A biplane pilot who had missed flying in WWI takes up barnstorming and later a movie career in his quest for the glory he had missed, eventually getting a chance to prove himself in a film ... See full summary »
Newsroom drama detailing the 2004 CBS 60 Minutes report investigating then-President George W. Bush's military service, and the subsequent firestorm of criticism that cost anchor Dan Rather and producer Mary Mapes their careers.
After decades of happy marriage and a life surrounded by luxury and wealth, Wayne Hayes, a successful car-rental businessman and his loving wife Eileen, are looking forward to a tranquil and comfortable retirement. However, the dreams of a peaceful life will eventually crumble like a pack of cards, when at gunpoint, Arnold Mack, a disgruntled former employee, will abduct Wayne in broad daylight right in front of his mansion in Pittsburgh. Suddenly, the life of the accomplished entrepreneur and seasoned negotiator rests entirely in the hands of his nervous, yet ruthless kidnapper who has nothing to lose and everything to gain. This is Wayne's most important negotiation in his life, nevertheless, has he the strength to succeed?Written by
When Wayne is leaving the table by the pool, he picks up his jacket. In the next scene just a second later, he picks up the ball to the throw to the dog and his jacket is on. There is no way he would have had time to put on his jacket. See more »
I wanted to like this film, and certainly there is room for a psychological character-driven movie which doesn't go for the cheap thrills. Yet, for the enjoyment of a movie, one requires a believable plot, some pacing and editing, and a feeling of involvement. In The Clearing, what starts out as an intriguing mystery, with a kidnapping and unknown motives, turns into a slow draggy pointless exercise. Nothing much really happens, and the so-called character-driven angles (as expressed by the director in his commentary) really don't add up to much.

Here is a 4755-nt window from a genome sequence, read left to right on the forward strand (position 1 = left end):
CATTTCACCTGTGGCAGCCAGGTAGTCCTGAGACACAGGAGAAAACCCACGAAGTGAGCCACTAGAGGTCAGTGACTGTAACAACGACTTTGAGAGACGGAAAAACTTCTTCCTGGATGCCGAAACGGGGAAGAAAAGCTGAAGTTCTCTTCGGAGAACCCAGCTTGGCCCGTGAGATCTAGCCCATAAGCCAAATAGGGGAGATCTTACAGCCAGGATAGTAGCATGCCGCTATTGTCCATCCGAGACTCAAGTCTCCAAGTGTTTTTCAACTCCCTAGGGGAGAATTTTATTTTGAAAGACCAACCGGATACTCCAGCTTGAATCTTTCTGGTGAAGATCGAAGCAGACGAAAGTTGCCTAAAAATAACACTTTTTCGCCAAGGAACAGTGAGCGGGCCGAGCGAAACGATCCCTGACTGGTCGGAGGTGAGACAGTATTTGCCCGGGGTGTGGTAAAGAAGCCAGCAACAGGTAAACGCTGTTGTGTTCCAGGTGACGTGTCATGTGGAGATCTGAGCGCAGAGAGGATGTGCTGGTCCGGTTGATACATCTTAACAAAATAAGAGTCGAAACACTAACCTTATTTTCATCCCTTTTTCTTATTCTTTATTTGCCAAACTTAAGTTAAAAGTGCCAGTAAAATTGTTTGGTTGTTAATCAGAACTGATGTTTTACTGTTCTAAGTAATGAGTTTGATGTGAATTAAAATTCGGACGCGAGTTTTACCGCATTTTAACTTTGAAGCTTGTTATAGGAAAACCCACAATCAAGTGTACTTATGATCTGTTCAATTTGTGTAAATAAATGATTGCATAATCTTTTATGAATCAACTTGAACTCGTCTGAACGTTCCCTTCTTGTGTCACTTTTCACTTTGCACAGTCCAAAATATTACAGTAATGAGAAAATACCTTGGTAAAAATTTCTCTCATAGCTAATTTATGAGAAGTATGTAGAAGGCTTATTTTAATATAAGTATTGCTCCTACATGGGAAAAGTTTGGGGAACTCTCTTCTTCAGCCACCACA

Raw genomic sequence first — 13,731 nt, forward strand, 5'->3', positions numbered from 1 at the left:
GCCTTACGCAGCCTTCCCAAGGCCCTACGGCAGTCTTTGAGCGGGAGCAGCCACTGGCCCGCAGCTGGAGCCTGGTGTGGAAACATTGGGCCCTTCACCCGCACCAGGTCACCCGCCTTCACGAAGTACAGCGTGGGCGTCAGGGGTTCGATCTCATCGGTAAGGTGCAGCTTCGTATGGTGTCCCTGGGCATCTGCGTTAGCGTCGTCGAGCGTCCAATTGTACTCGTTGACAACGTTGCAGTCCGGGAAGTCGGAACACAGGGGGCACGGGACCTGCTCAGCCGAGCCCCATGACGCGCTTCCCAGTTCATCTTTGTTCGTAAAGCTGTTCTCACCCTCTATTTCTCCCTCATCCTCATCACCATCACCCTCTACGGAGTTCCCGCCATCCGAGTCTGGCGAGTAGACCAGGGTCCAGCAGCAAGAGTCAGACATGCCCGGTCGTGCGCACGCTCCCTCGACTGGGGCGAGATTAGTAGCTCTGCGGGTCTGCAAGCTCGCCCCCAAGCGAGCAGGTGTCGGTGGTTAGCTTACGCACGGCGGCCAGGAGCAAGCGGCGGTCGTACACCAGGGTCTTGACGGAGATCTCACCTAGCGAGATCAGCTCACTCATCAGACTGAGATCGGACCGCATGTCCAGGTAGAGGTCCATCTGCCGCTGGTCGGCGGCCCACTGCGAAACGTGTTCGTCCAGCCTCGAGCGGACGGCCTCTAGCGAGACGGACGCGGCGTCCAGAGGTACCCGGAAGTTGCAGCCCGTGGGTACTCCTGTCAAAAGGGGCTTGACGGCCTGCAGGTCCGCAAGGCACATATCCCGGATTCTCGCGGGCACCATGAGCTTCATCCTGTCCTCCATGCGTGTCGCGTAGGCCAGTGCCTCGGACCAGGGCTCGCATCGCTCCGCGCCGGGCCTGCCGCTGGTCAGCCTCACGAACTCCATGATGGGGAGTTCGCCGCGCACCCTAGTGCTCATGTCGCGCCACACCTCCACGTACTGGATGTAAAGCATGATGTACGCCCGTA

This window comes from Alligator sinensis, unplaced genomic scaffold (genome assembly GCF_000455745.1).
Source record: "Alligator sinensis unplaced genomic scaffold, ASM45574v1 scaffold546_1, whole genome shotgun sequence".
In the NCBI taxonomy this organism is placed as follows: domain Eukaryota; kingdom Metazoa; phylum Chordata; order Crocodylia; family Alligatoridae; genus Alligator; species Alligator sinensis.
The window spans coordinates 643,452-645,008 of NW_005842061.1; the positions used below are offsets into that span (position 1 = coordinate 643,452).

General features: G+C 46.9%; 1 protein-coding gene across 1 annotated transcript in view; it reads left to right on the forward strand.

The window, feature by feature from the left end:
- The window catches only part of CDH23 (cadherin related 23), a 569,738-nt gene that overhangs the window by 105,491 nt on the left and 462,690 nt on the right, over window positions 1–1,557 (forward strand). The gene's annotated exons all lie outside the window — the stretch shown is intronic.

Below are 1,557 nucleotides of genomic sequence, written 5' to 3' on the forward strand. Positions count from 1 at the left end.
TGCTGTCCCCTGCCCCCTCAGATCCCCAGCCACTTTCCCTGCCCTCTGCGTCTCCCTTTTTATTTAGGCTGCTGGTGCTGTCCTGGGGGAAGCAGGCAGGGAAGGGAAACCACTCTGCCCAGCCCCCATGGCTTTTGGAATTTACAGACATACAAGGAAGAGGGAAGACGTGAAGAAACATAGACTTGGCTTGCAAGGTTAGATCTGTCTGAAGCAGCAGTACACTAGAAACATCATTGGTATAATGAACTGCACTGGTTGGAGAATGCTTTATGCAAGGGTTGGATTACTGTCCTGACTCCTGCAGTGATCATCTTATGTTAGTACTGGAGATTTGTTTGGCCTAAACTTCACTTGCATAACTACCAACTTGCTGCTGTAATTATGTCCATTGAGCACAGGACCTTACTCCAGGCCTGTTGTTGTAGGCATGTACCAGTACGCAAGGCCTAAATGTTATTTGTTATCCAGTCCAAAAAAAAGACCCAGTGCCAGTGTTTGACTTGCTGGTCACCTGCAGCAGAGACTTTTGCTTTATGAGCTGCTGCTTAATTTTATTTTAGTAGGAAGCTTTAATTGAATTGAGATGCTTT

Fine actors are wasted here. Robert Redford does his best trying to engage and outwit Willem Dafoe. Dafoe brings a bit of nuance to his character, insofar as one can feel somewhat sympathetic towards him. It's unfortunate that Dafoe has been typecast as a villain, he's gone into the Christopher Walken Hall of Fame of Typecasting.
Wendy Crewson is usually good but her character's entry into the movie was brief and contrived, and I was wondering why they even bothered to introduce her character. By far the biggest waste of talent was Helen Mirren. In the director's commentary, all I heard was how fabulous a talent she is. I agree, she's a great actress. Then why was she not used properly? Only towards the climax of this movie does she get to show herself, but by then the viewer has quit caring.
Too bad, I liked parts of this movie, but as another reviewer wrote, once you're halfway in you know the film is not going to get much better.
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